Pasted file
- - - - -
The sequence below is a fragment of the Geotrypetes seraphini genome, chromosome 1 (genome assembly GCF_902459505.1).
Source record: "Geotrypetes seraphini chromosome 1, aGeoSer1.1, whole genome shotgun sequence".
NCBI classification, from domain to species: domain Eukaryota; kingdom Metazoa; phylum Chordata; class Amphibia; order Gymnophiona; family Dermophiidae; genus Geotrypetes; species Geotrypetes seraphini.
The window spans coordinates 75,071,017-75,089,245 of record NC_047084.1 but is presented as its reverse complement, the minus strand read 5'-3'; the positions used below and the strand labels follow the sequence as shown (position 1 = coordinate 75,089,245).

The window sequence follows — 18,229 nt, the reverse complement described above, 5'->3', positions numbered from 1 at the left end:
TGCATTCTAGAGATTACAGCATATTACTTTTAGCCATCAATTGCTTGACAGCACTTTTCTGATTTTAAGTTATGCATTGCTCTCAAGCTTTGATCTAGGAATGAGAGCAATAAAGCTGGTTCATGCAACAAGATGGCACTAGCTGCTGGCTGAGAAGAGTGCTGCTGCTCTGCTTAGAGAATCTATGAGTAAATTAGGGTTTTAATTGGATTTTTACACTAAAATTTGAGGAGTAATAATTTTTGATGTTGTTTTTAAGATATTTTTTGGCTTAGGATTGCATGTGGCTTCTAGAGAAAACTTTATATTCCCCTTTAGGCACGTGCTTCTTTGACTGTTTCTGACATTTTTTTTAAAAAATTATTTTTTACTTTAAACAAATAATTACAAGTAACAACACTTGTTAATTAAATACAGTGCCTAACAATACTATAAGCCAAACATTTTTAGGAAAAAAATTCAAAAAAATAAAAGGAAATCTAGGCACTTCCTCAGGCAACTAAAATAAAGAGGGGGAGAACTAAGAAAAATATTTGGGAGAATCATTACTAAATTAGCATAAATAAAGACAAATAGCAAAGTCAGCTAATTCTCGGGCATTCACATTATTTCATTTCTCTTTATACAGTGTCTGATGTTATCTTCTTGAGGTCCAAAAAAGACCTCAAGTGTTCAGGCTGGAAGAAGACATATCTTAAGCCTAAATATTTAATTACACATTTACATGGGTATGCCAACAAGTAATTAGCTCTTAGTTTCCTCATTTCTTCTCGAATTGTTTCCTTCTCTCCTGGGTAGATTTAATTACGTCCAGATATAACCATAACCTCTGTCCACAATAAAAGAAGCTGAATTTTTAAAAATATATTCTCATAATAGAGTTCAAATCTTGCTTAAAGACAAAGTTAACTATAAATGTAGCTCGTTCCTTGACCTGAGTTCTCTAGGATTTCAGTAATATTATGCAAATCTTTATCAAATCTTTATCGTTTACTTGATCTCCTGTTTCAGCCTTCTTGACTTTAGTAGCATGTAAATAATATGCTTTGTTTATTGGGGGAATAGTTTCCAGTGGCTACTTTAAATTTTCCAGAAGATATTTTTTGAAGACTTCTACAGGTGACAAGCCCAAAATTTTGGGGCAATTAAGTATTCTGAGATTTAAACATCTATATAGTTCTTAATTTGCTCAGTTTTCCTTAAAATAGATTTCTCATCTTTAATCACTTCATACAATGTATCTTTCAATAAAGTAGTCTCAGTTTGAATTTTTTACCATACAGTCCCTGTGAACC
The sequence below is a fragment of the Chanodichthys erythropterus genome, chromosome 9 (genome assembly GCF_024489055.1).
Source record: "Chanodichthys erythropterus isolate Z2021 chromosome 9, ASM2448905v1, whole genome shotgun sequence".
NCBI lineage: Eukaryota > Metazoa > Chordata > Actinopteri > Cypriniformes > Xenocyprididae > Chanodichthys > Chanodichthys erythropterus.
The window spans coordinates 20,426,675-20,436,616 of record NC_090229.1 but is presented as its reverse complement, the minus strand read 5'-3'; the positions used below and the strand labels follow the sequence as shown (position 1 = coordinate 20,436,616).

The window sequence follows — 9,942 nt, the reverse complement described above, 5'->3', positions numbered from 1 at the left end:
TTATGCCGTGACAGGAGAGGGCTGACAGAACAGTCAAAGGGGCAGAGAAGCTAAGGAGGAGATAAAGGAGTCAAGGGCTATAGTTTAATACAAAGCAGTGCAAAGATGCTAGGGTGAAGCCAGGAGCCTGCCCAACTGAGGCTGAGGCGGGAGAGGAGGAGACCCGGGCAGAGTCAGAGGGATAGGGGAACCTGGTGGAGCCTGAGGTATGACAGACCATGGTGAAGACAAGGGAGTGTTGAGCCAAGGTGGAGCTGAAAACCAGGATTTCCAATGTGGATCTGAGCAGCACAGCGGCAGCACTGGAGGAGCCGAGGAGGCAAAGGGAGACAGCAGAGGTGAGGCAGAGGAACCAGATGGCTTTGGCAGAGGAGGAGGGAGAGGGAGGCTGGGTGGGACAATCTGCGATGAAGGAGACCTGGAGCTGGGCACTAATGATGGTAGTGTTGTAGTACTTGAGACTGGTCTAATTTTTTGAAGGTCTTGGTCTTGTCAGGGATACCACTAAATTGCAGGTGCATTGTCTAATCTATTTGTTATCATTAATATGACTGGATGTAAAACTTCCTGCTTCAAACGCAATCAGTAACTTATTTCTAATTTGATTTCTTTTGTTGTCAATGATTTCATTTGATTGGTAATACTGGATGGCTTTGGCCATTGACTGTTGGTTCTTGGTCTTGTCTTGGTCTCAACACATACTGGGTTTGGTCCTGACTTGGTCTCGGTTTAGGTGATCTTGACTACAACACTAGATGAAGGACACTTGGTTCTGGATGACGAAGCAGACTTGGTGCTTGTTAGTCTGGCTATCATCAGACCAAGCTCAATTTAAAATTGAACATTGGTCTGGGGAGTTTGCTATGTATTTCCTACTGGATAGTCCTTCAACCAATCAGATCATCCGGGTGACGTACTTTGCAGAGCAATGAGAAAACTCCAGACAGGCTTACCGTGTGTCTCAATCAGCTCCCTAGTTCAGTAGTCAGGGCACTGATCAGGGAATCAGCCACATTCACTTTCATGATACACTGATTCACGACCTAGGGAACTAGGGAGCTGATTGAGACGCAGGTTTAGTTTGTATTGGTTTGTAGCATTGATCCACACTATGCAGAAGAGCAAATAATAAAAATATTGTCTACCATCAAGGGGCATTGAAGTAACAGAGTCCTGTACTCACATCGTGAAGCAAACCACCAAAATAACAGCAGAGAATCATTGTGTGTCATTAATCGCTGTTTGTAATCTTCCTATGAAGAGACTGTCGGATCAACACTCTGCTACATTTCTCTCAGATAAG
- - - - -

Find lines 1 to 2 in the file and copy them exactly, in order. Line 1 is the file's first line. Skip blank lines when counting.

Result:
The sequence below is a fragment of the Geotrypetes seraphini genome, chromosome 1 (genome assembly GCF_902459505.1).
Source record: "Geotrypetes seraphini chromosome 1, aGeoSer1.1, whole genome shotgun sequence".